Top 5 Non-Canon Metal Gear Games

Snake's Revenge
Image source: YouTube

With the impending release of the last “true” Metal Gear game due to the unfortunate departure of Hideo Kojima from Konami, the gaming world is eagerly looking forward to playing. Metal Gear Solid V: The Phantom Pain. Early reviews have been positively glowing so far, indicating that we are in for one last triumphant hurrah from Kojima-san.

Everyone knows about the main games in the series so far, but what about those not related to the main story arcs that might have passed fans by? Being a huge franchise, you can bet that it has its fair share of spin-offs and tie-ins in the 25 years since the original was released on the MSX2.

Here are the five best non-canon Metal Gear games in the series’ long history. However, it’s worth mentioning that although I say “best”, it doesn’t necessarily mean they’re all good…


5. Snake’s Revenge

You know a game might not be great when it doesn’t release in the country it was developed in: Japan never got the chance to experience Snake’s Revenge. However, they could very well have been counting their blessings as this is not the Snake we know.

As an early indication of what an MGS game made without the involvement of Hideo Kojima might be like, Snake’s Revenge was everything the series is not. Intended to serve as a sequel to the original NES version of Metal Gear, Snake’s Revenge has been rightly regarded as non-canon and even criticised by Kojima himself who said it was a “crap game”. Although he did later state that he didn’t think he was that bad, probably because the top brass at Konami had a railgun pointed at his balls.


4. Metal Gear Solid Touch

If the idea of an MGS game on an iOS device makes you feel as cold and empty as it does me, Metal Gear Solid Touch might not be for you.

A “retelling” (read: downsized remake) of Metal Gear Solid IV, Touch was an odd little entity that condensed everything good about the game into a bare basics tap and shoot. Imagine Time Crisis with about as much charm as your weird mate Jeff when he tries to talk to women and you aren’t far off. It lacks the all-important sense of immersion and just doesn’t feel for one second like a Metal Gear Solid game, but can still be fun for a few minutes.


3. Metal Gear Solid Mobile

I think this is something that needs repeating: god bless the Nokia N-Gage. It took risks that it didn’t need to in a time of technology that just wasn’t right for it and acted as inspiration for many later devices. It also housed one of the better non-canon Metal Gear games in the form of Metal Gear Solid Mobile.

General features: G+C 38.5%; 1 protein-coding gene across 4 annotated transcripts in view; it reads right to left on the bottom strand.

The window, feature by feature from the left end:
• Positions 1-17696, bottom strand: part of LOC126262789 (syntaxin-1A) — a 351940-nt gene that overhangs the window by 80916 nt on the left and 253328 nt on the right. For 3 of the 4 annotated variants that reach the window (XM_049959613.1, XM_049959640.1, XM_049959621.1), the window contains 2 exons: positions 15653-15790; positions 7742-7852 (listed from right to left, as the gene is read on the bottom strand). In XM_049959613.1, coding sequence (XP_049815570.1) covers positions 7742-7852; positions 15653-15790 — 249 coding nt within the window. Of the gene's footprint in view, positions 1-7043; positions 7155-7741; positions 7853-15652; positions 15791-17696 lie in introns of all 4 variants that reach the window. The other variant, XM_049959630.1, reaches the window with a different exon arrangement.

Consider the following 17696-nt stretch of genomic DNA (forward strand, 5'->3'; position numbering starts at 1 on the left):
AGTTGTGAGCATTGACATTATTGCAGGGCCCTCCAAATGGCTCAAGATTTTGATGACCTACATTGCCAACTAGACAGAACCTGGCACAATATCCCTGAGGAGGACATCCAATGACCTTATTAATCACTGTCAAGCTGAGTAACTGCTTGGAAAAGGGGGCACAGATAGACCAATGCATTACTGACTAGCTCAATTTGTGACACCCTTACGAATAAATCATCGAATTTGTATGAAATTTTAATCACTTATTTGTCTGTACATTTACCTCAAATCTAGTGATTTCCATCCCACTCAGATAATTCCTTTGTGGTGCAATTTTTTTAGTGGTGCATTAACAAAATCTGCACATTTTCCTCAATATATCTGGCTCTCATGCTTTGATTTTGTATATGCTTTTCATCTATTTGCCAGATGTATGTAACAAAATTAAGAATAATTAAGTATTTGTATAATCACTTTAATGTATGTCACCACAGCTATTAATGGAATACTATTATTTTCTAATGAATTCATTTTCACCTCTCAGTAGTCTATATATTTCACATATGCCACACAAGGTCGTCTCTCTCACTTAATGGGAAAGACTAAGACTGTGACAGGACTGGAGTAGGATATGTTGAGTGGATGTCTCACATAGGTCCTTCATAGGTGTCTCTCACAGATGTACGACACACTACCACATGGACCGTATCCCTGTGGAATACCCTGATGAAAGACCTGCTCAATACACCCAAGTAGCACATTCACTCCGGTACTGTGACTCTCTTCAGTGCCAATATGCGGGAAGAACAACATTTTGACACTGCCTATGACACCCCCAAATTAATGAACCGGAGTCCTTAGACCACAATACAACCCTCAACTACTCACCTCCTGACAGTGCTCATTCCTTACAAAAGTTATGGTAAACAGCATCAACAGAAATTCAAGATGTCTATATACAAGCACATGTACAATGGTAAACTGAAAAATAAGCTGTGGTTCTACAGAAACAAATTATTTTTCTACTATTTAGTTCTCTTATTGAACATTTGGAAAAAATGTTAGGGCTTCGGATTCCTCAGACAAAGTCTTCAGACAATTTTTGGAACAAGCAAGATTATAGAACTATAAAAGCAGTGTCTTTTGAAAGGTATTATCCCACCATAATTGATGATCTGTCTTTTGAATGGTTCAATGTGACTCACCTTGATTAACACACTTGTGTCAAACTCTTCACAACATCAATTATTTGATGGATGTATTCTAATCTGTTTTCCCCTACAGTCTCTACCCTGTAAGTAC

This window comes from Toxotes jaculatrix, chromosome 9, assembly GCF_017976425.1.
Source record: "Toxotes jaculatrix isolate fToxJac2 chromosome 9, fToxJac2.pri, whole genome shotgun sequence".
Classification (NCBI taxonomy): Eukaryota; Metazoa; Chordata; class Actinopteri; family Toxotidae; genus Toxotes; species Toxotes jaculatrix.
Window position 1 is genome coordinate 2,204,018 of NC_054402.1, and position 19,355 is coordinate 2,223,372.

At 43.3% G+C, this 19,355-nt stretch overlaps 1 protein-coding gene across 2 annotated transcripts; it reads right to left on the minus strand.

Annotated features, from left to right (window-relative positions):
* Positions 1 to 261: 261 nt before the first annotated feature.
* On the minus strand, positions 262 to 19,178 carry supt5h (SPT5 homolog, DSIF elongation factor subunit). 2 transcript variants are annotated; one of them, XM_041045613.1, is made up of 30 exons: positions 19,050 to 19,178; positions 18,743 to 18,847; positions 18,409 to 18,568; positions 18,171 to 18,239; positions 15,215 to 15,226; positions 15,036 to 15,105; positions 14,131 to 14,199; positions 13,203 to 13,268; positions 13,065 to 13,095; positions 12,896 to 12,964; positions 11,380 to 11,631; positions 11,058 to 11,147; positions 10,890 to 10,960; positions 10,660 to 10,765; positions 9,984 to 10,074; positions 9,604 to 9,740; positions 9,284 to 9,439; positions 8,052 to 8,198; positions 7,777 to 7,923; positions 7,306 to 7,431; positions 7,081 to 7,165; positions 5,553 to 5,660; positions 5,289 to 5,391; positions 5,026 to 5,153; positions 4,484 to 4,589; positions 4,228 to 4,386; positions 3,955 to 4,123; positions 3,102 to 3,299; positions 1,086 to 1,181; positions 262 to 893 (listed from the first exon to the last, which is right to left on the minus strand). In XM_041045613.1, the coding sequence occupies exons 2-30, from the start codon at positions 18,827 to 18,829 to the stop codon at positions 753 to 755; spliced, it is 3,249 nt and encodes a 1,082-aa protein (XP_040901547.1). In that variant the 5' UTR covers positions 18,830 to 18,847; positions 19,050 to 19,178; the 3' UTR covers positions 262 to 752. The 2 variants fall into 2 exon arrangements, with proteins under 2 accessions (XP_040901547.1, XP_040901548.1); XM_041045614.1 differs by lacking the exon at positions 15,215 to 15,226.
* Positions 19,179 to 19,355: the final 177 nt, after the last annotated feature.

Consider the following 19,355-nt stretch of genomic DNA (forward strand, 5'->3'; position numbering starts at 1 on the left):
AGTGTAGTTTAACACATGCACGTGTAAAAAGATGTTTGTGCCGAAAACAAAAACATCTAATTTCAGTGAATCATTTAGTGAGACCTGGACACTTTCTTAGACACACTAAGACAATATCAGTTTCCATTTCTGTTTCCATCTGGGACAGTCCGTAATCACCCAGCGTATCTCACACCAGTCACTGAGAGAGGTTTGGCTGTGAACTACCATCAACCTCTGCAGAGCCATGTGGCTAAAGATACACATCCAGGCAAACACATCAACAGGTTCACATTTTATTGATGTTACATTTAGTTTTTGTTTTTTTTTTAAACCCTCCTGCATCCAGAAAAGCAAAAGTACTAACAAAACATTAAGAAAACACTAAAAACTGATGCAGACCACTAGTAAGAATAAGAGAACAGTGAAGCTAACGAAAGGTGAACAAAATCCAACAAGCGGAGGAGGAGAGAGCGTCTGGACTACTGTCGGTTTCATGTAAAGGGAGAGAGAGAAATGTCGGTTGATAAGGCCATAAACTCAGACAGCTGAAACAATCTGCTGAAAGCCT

Taking place between the first and second games, Mobile is a surprisingly solid (you knew that was coming) release that went on to partially inspire some of the mechanics of Snake Eater, namely being able to create your own camouflages. Also available on mobile phones in 2008, it’s not been officially confirmed as non-canon, but indications in the Metal Gear Solid 4 Database suggest so.


2. Metal Gear Acid 2

Just like the previous entry on this list, Metal Gear Acid 2 was unfortunate enough to find itself on an underappreciated platform in its death throes. It doesn’t stop it from being an exciting, oddly captivating release in the unofficial Metal Gear canon, however.

Utilising turn-based strategy, the gameplay revolves around a card trading system and sees Snake teaming up with a female ally to infiltrate a facility operated by a military arms manufacturer. It’s a little bit barmy, which is only accentuated by the fact that it shipped with a viewing device called Solid Eye. By attaching it over your eyes, you are able to view the game in a 3D effect, long before it was trend in the later days of the noughties.


1. Metal Gear: Ghost Babel

You may have never heard of it, but Ghost Babel is actually the best reviewed Metal Gear in the entire series. Not bad for a Game Boy Color game released in 2000.

Inspired by the original Metal Gear Solid, Ghost Babel takes the classic top down perspective of the 2D Metal Gear games and was even helmed by Hideo Kojima himself. It went on to receive widespread critical acclaim, making its stake on many best Game Boy Color games lists forevermore. Interestingly, Snake is never seen smoking during the game because the Game Boy was being marketed at children. This didn’t stop from depicting someone burning themselves alive and seemingly orgasming, though.

Some of the coverage you find on Cultured Vultures contains affiliate links, which provide us with small commissions based on purchases made from visiting our site. We cover gaming news, movie reviews, wrestling and much more.